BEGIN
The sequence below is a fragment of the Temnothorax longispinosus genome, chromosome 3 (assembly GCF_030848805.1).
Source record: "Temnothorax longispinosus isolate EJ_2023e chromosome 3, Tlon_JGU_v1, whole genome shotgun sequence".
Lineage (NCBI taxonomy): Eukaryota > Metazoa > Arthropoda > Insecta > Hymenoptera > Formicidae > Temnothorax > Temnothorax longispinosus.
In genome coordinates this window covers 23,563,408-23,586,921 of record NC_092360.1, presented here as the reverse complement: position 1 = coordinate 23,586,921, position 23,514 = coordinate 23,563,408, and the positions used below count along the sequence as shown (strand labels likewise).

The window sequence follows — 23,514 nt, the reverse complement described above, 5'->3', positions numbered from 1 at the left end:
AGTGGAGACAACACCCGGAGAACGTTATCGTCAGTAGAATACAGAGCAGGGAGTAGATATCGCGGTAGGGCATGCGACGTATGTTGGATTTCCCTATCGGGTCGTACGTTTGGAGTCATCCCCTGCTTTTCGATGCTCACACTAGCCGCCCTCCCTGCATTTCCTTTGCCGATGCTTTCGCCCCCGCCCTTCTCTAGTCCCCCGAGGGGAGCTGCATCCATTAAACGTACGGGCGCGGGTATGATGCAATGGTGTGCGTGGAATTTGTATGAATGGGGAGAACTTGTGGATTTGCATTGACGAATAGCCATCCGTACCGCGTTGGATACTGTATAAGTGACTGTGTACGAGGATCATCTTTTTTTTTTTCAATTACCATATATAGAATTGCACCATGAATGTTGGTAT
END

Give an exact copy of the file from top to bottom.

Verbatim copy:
The sequence below is a fragment of the Temnothorax longispinosus genome, chromosome 3 (assembly GCF_030848805.1).
Source record: "Temnothorax longispinosus isolate EJ_2023e chromosome 3, Tlon_JGU_v1, whole genome shotgun sequence".
Lineage (NCBI taxonomy): Eukaryota > Metazoa > Arthropoda > Insecta > Hymenoptera > Formicidae > Temnothorax > Temnothorax longispinosus.
In genome coordinates this window covers 23,563,408-23,586,921 of record NC_092360.1, presented here as the reverse complement: position 1 = coordinate 23,586,921, position 23,514 = coordinate 23,563,408, and the positions used below count along the sequence as shown (strand labels likewise).

The window sequence follows — 23,514 nt, the reverse complement described above, 5'->3', positions numbered from 1 at the left end:
AGTGGAGACAACACCCGGAGAACGTTATCGTCAGTAGAATACAGAGCAGGGAGTAGATATCGCGGTAGGGCATGCGACGTATGTTGGATTTCCCTATCGGGTCGTACGTTTGGAGTCATCCCCTGCTTTTCGATGCTCACACTAGCCGCCCTCCCTGCATTTCCTTTGCCGATGCTTTCGCCCCCGCCCTTCTCTAGTCCCCCGAGGGGAGCTGCATCCATTAAACGTACGGGCGCGGGTATGATGCAATGGTGTGCGTGGAATTTGTATGAATGGGGAGAACTTGTGGATTTGCATTGACGAATAGCCATCCGTACCGCGTTGGATACTGTATAAGTGACTGTGTACGAGGATCATCTTTTTTTTTTTCAATTACCATATATAGAATTGCACCATGAATGTTGGTAT